Image by: Traveling Mermaid
Flower gardeners await the arrival of each summer with a mixture of nervous excitement and gnawing apprehension. Whether or not their garden will explode into glorious Technicolor depends on a number of factors outside their control.
There are few things as disheartening as watching your spectacular summer garden quickly dry out due to high heats and humidity. If the weather conditions don’t suit the flowers you so diligently planted earlier in the year, you will have no choice but to watch them go from full bodied beauties swaying gently in the summer breeze to droopy and discoloured versions of their former selves.
Your choice of flowers here is important, and you in no way have to limit your range of colours and shapes by sticking to plants that you know will be able to handle the heat.
Not only will the following flowers survive the hottest of summers, they will do it while looking visually stunning from the day they first flower till the day that winter comes creeping round again.
If you are not yet acquainted with the striking blue-y green colour and geometric leaf displays of the Agave (especially the tequilana or ‘blue’ variety), then you really should.
Although this plant won’t give you many flowers, it is extremely effective at providing striking counterpoints to your bright flower arrangements. And because it comes from the hot and dusty plains of Mexico, the Agave is nothing if not sturdy.
A word of warning though; the leaves of the Agave tend to be quite sharp so make sure you snip them gently to avoid cutting yourself.
These delicate white hanging flowers look so beautifully ethereal in the midday sun that is seems counter-intuitive that they should have such a high heat tolerance. But they do, and they will make a great contribution to any sun-kissed garden.
Aside from their spectral and frail beauty, these plants are known for their sweet fragrance, and depending on the particular variety you have, the potential size of the hanging trumpet-shaped flowers themselves.
It should be noted that some parts of the plant can be poisonous to animals and you should definitely not ingest parts of the tree itself (although why you would is another question entirely). But this potential toxicity means that if you have pets or children who enjoy digging around in the garden, you may want to consider some other options.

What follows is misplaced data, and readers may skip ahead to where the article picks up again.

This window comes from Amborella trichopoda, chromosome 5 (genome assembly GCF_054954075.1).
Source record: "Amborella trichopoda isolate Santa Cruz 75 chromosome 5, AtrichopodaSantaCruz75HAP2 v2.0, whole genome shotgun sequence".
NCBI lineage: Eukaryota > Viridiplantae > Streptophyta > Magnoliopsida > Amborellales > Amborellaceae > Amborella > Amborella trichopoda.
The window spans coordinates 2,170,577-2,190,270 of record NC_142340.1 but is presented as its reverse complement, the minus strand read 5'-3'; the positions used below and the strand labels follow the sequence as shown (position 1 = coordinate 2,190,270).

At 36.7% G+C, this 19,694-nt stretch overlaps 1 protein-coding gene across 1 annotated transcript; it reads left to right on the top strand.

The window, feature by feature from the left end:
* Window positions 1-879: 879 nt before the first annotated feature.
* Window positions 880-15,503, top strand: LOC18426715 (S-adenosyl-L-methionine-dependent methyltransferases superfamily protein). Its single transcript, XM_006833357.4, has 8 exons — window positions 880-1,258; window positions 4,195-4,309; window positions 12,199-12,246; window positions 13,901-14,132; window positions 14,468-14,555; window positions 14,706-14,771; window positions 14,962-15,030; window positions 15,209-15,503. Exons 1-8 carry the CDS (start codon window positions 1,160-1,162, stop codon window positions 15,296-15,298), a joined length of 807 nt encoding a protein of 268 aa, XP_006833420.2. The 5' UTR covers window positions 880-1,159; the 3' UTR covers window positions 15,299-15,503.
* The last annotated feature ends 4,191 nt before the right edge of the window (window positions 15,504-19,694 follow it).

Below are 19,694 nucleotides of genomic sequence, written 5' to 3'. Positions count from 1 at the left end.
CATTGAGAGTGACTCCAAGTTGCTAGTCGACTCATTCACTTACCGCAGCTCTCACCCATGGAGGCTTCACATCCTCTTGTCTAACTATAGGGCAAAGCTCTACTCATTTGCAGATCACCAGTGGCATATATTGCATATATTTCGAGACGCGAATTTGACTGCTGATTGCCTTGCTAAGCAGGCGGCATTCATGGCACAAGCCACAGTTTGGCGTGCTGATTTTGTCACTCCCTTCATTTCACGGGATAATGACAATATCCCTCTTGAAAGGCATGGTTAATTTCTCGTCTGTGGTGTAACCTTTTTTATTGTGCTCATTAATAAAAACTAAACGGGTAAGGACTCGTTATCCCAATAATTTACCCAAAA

With its long tall blossoms of red, pink, yellow or orange shooting skyward and its large leaves, planting some Canna in your garden is a sure fire to give the space a more exotic feel. Widely regarded as a great summer plant to adorn both borders and containers, Canna can survive in both the sweltering heat or in the cooler climes of a conservatory.
As the summer months roll in these plants will quickly begin to tower over the rest of your beds and arrangements, so make sure that you give them enough space for their fan like leaves to spread out. While in terms of tolerance to heat, these colourful giants can match the best of them, they can only do so if they in well watered soil, with enough light hitting those antenna-like leaves providing nourishment to keep the flowers riding high.
The tall elegance of the Canna can be matched perfectly by the small delicate, prettiness of the Tropical Milkweed, with its red and yellow flowers. Known primarily as a firm favorite of the Monarch Butterfly in the sprawling gardens of the southern states of the USA, but the plant has become a firm favorite in colder climates as well due to their inherent mix of beauty and ragged durability.
But this weed has a great enemy in the common aphid, which seems to love nothing more than chomping merrily through the foliage all summer long. In America there is a tough balancing act between the desire to attract butterflies and the need of the caterpillars to feed on the plants themselves, and this shows just how tasty some critters seem to find these delicate leaves.
A perfect counterpoint to the tall Canna, the Tropical Milkweed is a great way to spread a joyous, low-lying sprawl of color over your garden.
African Daisy (Arctotis)
Perhaps befitting of a plant that originated on the dry and stony slopes of the southern tip of Africa, the African Daisy can take their fair share of heat and humidity while still producing distinctive flowers made up of two contrasting color rings around a central eye.
The African Daisy is perhaps the easiest way to ensure that you have a beautiful sea of color stretching over your garden, even when the grass is struggling and the other plants are beginning to droop and shrivel. The only potential problem is that these plants can have a relatively short flowering time, but while they are in bloom the show is likely to be spectacular.
These plant choices are by no means the be all and end all of the options that are open to you when trying to create a garden that is capable of retaining its beauty and its color in hot and dry summers.
No more shall each summer be an apprehensive wait to see if your carefully selected arrangements survive or not.
Do you have any other great suggestions for flowers and plants that are heat tolerant and beautiful?
- License: Creative Commons image source
Louise Blake is a new mum who loves nothing more than spending her summer days toiling away in the garden, meaning she spends a lot of time at Webbs Direct.